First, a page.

an excerpt of "Summer Heatwave Brings Sape to Apple Valley," Mojave Almanac
Jay teased some new music on the final leg of the Sittin’ at the Counter Tour in Victorville, California.
Here’s an excerpt of the write-up featured in this week’s Mojave Almanac:
Goody’s Family Restaurant isn’t usually this loud on a Tuesday afternoon, but when Starsapien is in town, patrons shouldn’t forget to bring earplugs to breakfast.
Victorville’s beloved neighborhood diner is the penultimate stop for the Los Angeles-based songwriter Jay Siebold and his schlepsome band. They’ve spent the summer dotting the plush-boothed coffee houses of San Bernardino County, playing to afternoon audiences of “white-haired club sandwich ladies,” as Siebold describes.
“These are the people I think about when I make music. The ideal candidate for a Starsapien fan is… the fifty-five-and-up crowd, divorced and dating again for the first time in a while… matriarchal women with moxie but they still keep a weekly lunch with the gals.”
The look in Siebold’s eye makes you wonder if you can believe anything he’s saying. It’s only when he’s performing a song like “The South” from his 2021 release, Streams of Conscience, that one feels he may be capable of expressing true, if morbid, sentiment.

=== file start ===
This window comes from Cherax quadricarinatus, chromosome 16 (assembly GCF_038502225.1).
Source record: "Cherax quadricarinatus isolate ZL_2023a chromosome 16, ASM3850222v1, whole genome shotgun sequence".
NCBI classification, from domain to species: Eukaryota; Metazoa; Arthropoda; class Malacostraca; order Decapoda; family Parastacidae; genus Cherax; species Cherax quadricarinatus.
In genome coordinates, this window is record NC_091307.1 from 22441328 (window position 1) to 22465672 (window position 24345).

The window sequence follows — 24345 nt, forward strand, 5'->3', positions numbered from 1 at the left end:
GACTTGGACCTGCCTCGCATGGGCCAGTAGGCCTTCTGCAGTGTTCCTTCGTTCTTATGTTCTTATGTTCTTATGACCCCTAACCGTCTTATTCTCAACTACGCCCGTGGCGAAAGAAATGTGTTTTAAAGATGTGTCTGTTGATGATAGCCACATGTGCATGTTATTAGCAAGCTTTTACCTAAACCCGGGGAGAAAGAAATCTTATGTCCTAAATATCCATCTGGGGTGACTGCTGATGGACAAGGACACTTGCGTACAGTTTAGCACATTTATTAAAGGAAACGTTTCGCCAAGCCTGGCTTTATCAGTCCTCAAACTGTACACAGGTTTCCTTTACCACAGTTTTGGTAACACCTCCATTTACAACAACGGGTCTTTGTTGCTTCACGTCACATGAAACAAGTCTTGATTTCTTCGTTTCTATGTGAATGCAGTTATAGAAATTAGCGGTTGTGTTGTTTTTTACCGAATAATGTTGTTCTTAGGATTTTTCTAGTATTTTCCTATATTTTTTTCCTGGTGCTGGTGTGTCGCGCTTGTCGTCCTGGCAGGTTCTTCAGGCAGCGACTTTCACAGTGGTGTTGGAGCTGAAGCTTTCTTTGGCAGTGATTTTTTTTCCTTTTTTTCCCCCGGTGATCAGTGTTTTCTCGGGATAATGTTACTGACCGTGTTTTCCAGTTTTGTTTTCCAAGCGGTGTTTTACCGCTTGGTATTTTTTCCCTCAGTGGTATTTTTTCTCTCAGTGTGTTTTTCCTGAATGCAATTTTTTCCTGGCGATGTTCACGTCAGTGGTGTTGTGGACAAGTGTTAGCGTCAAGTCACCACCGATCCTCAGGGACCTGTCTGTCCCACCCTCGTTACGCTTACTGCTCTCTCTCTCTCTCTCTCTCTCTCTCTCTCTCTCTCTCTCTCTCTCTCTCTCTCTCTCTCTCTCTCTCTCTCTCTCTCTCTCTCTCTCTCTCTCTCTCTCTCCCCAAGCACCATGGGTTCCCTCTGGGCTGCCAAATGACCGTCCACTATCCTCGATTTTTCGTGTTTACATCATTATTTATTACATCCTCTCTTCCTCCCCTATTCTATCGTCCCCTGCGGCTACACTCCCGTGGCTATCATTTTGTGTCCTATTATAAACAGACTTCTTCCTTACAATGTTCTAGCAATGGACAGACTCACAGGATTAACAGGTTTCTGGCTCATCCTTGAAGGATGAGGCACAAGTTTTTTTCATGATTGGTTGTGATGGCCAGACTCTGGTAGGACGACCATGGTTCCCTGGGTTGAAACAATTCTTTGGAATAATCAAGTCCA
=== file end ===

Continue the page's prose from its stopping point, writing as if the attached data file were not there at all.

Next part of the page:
“I might move back to the South if I die,” Siebold sings. “Lots of room to spread out and become the ground again."
The American South--North Carolina in particular--holds significance to Siebold beyond a song lyric. He lived and worked in the Raleigh-Durham area prior to heading west five years ago, and he says he returned to the state last winter to record a new album.
“This Starsapien thing is West Coast songs performed by an East Coast band. So we set up shop in the woods last year and put down a handful of songs… hopefully [they have] some LA edge with a Carolina breeze, you know?”
You can read the full interview in the August 22nd issue of Mojave Almanac, available on newsstands across San Bernardino County.